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Spree Music with E. Lovria: The Albrights

I have to come a bit clean here. I harbor a lot of skepticism whenever a band hands over their newly-released CD. Back in the day, I dated enough “self-proclaimed” musicians who were quick to mention that one day, their band will be as good as Radiohead, Oasis, or the Beatles. So when the Albrights handed me their first full length effort, Ask, Tell, I made a mental note to be open-minded about the album I held in my hands. Maybe I’ve gotten a bit soft in my old age, but I upon listening I found myself genuinely impressed with this band’s organic yet diverse CD. Sometimes topical, sometimes heartbreaking, and often just good, old-fashioned toe-tapping, jazzy fun, the Albrights produce a wide assortment of musical sounds, appealing to a wide array of musical palates. I recommend you take in a show this summer as the band tours the area in support of their latest release, including a gig opening for Psychedelic Furs on Saturday, July 16th as part of the Hard Rock Café’s Outdoor Concert Series.

Based out of Buffalo, the Albrights began as a cover band (Helicopter Pilot) and after a few chance meetings and line-up changes, the band officially came to be in the summer of 2009. Drummer Aaron Odden summed up the band as “a group of opposites using this musical thread [to] keep the group together. It’s fun to experiment using different influences to create our songs.” The band works democratically which helps give each member the room to explore where they want to be musically while putting aside needless “BS” for the good of the band’s sound. The CD works as a homage to their musical influences (Muse, Steve Winwood, Classical Music, Bluegrass/Americana to name a few) and creates a musical collage impressing the toughest of critics. The album starts off with the bluesy “Hard Times” while slowly morphing into a more straight-forward hard-rock sound with “Good Woman.” The album later slowly detours into a jazzier, light flamenco feel with “I Don’t Want to Disappear” and closes out with the track “Drown” which incorporates the orchestra/arena rock appeal reminiscent of Muse. Inbetween these tracks, the album journeys into areas of pop and classic rock rounding off their effort.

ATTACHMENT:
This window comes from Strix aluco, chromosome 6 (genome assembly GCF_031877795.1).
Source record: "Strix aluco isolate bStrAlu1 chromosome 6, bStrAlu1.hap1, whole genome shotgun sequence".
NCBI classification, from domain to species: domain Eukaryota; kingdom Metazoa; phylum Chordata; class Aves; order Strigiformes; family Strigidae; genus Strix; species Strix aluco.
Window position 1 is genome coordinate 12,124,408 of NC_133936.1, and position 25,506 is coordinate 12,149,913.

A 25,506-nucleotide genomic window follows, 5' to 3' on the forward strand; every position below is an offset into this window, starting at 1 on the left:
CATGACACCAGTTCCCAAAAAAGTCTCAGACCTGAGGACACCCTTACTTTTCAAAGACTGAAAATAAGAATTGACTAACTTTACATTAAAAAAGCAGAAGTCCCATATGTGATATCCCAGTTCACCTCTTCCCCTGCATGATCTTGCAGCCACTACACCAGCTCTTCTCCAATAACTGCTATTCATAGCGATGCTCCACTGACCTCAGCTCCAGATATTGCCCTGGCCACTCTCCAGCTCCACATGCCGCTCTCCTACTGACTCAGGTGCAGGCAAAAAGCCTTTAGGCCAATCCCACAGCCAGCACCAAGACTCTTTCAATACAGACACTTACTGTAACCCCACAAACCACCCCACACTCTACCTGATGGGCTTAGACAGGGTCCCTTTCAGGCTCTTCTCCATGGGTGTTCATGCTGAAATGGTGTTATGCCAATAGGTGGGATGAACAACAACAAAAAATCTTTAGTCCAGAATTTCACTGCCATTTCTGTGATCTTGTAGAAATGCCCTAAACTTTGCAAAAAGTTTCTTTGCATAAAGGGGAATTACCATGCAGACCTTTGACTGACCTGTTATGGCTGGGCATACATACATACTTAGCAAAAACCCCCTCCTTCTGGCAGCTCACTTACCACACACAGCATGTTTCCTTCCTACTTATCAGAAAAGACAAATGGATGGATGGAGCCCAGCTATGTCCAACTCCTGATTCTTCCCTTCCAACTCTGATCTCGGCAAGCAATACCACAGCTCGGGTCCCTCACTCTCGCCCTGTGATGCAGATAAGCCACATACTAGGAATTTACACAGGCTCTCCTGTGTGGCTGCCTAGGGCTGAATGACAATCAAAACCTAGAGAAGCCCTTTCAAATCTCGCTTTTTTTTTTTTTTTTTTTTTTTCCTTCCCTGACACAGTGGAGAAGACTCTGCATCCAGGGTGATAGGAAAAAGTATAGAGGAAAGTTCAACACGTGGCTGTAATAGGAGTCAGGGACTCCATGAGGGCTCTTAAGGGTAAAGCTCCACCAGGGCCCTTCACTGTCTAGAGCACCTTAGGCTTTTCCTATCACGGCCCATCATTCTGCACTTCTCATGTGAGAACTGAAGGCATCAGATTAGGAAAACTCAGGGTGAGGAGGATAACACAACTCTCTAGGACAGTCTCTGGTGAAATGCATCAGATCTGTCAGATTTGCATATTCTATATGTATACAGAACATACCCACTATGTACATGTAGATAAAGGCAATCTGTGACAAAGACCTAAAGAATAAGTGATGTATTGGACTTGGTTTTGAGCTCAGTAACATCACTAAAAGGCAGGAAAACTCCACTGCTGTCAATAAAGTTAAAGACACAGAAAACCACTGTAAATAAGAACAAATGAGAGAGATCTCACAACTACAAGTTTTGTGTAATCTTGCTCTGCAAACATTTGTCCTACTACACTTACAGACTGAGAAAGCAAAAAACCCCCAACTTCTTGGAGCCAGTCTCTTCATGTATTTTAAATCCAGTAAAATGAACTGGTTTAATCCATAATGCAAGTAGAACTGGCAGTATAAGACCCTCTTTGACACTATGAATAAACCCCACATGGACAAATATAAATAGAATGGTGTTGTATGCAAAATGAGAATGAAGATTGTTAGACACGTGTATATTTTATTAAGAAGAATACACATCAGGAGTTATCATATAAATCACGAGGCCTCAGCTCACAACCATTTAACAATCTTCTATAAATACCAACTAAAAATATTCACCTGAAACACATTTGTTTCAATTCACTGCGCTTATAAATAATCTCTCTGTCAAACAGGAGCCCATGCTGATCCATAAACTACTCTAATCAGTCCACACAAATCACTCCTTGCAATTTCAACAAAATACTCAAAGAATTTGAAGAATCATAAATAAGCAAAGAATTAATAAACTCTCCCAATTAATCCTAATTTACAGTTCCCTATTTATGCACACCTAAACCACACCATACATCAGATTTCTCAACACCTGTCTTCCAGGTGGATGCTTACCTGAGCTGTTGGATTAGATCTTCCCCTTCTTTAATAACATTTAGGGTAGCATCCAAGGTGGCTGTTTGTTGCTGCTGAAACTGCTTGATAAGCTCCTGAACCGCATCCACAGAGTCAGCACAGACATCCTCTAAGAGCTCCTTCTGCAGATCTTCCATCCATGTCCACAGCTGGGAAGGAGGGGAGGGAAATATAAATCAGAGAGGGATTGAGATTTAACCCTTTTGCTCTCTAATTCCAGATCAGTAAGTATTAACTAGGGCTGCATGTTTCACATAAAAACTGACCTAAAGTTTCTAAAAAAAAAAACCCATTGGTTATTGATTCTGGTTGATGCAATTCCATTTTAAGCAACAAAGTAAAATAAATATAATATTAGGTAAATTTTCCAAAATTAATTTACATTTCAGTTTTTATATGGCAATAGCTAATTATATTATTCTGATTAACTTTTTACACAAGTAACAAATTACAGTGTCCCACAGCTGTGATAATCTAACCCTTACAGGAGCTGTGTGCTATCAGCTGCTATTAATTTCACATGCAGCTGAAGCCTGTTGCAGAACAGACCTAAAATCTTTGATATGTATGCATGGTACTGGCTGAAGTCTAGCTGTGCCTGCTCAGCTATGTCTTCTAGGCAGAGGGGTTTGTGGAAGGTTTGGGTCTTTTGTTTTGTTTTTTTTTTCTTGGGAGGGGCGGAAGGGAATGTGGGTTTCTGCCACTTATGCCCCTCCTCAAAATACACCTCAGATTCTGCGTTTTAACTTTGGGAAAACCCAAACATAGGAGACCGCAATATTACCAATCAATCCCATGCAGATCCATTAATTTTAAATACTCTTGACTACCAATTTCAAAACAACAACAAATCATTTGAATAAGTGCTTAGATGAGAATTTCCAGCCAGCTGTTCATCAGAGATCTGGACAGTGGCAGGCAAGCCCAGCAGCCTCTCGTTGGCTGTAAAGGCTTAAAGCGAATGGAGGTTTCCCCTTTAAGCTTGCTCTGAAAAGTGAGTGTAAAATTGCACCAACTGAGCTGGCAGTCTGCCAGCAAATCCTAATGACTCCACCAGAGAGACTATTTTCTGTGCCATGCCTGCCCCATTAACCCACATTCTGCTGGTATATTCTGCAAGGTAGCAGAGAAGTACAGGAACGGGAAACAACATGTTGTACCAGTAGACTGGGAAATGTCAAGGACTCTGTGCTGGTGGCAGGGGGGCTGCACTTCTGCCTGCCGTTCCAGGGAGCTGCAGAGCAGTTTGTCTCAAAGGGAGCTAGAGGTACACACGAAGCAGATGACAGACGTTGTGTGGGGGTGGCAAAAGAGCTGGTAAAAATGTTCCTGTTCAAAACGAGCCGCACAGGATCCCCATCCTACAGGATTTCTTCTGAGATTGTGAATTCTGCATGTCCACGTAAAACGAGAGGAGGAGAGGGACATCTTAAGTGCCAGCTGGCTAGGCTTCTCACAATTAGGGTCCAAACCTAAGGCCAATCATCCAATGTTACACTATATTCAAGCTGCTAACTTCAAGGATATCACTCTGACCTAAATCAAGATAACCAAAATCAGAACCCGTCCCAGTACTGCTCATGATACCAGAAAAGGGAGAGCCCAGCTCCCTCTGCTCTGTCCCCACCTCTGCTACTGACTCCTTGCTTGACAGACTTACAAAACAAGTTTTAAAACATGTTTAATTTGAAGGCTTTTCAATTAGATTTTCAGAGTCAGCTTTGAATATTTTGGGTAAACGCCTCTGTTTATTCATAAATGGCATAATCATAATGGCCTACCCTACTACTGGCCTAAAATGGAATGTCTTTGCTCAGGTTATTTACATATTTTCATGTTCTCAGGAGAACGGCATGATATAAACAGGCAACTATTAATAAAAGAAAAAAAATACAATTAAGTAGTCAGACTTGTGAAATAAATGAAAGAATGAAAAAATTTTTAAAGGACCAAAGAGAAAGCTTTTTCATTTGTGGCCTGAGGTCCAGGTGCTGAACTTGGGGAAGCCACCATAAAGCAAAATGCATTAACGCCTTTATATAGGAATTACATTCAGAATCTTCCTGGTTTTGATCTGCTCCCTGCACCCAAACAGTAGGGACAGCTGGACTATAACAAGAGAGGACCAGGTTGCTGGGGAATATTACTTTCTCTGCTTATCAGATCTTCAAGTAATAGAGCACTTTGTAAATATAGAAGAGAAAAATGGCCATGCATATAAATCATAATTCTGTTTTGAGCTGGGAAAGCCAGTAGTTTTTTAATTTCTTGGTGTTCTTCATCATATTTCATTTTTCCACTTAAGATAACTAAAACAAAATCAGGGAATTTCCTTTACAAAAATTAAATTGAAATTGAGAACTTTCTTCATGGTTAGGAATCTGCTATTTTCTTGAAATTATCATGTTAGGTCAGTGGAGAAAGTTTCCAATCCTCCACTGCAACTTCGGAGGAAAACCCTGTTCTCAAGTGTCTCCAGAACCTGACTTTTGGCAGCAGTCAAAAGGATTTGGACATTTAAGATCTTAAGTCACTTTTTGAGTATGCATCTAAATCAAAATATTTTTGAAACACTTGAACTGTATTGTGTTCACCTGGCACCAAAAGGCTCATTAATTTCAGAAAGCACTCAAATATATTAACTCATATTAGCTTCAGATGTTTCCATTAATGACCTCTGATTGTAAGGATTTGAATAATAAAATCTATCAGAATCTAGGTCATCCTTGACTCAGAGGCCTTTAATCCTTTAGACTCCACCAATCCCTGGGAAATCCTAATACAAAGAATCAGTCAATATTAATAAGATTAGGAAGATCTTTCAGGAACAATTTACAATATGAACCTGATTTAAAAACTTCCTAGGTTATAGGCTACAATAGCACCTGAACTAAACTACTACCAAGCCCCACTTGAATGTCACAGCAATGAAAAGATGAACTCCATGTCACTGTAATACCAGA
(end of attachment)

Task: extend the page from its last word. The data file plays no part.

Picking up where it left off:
Prepare yourself for the unexpected at an Albrights show, as the boys have learned to not strictly adhere to a set list. They prefer allowing each crowd's vibe to determine which songs they will play, allowing them the ability to play to older crowds and younger crowds alike. They are the antithesis to bands that just walk out on stage without concern for what their audience wants to hear. Bassist Matthew Crane assures that the Albrights are“entertainers at heart,” eager to delight all in attendance. To learn more information about the band and upcoming shows, refer to their myspace page, www.thealbrightsband.com.




Elizabeth Lovria is a graduate of Lake Shore Central Schools and Syracuse University. She resides in Hamburg with her husband and their daughter.


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